House Speaker Terrance Carroll, a Democrat, said the state already has cut $300 million from the budget. "The common good requires certain sacrifice," he said. "The vast majority of people understand why it's important."
Seven Questions for Mr. Carroll:
1. How much did Colorado state legislators cut from their own salaries, medical benefits, retirement benefits, per diem expenses, state vehicles provided, staff expenses, and all other forms of reimbursement and compensation?
I suspect the answer, if total compensation and bennies are used as the baseline, is between 0% and 5%.
2. How many employees did the State of Colorado add in the years 1999 - 2008? What was the percentage increase, compared to the increase in state population?
I suspect the answer will be employees were added at twice the rate of actual population increase. Thus a 3% rise in population, 6% more state employees, etc.
3. Starting with total compensation (salaries plus total benefits value), what is the average pay cut imposed on state employees?
4. How much did total compensation (especially pension benefits/contributions) paid to state employees rise in the period 1999-2008? How does this increase compare to the inflation rate in the same time frame?
I suspect the answer, if total compensation and bennies are used as the baseline, is that total compensation increased at twice the rate of inflation.
5. How much, in dollars and as a percentage of total state tax revenues in 1999, did tax revenues rise in the period 1999-2008? How does that compare to inflation in that period?
Surprise: I suspect the answer, if total tax and fees revenues are used as the baseline, is that taxes/fees revenues rose at twice the rate of inflation, thus inflation rose a total of 20% and total taxes rose 40% above the total collected in 1999.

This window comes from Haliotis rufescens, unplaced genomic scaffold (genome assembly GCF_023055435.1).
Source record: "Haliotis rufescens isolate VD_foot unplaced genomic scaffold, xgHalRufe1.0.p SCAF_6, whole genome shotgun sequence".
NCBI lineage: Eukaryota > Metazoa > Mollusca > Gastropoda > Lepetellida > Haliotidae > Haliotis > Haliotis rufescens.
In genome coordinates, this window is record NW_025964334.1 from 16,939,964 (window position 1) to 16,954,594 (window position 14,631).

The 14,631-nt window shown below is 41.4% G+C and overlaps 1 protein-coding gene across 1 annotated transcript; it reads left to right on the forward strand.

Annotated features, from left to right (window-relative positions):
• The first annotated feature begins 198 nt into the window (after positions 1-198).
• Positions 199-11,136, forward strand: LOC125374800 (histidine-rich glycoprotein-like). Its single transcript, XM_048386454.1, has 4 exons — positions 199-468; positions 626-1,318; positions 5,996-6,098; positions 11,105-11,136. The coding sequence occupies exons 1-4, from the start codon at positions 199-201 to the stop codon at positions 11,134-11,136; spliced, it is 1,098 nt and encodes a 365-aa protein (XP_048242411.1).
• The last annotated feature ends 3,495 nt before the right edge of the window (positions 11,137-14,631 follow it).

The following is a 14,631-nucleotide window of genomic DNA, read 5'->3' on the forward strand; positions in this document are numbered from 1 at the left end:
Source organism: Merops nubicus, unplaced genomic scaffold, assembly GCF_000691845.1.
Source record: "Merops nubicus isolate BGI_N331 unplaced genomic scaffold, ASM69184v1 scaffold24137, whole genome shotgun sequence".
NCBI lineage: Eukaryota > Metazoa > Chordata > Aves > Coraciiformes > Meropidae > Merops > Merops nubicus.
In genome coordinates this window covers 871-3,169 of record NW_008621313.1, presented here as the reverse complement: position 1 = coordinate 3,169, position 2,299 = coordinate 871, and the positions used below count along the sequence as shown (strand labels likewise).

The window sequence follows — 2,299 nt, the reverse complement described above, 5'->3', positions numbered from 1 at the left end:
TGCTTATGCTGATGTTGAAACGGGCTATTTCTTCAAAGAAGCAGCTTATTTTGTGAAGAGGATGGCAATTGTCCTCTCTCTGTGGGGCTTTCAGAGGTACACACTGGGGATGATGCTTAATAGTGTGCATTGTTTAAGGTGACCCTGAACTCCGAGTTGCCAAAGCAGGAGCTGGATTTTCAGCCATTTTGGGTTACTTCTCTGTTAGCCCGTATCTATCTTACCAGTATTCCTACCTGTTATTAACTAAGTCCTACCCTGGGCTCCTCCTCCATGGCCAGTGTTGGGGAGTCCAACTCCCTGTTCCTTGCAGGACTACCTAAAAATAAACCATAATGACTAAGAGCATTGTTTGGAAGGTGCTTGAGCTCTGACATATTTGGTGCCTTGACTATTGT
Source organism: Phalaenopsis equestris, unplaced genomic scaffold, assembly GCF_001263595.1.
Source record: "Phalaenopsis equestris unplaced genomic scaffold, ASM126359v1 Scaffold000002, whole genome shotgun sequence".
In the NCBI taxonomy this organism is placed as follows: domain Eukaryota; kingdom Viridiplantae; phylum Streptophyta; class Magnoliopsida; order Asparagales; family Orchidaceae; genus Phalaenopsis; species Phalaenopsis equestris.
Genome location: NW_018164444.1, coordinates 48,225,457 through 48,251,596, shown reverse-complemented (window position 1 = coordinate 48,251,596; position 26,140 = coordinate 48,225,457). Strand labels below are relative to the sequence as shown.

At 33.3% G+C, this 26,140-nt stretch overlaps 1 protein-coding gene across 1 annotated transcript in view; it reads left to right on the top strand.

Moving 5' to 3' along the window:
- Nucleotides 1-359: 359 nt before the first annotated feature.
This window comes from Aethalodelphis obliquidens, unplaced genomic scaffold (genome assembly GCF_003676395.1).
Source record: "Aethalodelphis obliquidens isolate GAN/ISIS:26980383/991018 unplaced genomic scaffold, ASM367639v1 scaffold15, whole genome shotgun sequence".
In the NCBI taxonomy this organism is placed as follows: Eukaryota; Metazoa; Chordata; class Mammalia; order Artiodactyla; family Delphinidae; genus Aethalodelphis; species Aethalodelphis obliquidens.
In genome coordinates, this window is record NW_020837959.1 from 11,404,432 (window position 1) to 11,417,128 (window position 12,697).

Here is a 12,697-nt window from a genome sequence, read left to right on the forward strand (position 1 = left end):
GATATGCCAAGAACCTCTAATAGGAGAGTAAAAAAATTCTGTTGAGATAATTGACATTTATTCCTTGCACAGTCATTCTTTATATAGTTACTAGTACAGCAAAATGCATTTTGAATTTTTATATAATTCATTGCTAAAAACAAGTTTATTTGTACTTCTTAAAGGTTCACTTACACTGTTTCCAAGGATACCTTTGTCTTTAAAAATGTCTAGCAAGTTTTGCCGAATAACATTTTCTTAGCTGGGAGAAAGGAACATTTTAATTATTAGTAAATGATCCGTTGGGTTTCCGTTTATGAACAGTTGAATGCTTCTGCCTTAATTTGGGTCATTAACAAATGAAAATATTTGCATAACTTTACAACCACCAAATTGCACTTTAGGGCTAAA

6. If government is an enterprise with revenues and expenses like any other, then why shouldn't expenses be cut by 30% to match a 30% decline in revenues? Exactly what exempts government employees, contractors and recipients of benefits from the notion that when revenues fall, then expenses must be trimmed in parallel fashion?
Thus if local government added large numbers of employees during "prosperity" then the number of employees should be pared back to what it was before "prosperity."
If government employees were granted raises in wages and benefits during "prosperity" (in quotations because it was always a visibly bogus prosperity based on debt and irresponsible lending/spending) then as revenues fall by 30%, so too should employee compensation be trimmed by an equal percentage.
I am occasionally accused of union-bashing or public-employee bashing whenever I point out what can be easily verified: that private employees have on average been losing ground for decades, while public employees (at least in California) have been granted huge increases in total compensation--the cost of their healthcare and pension benefits are ballooning at guaranteed-to-bankrupt rates...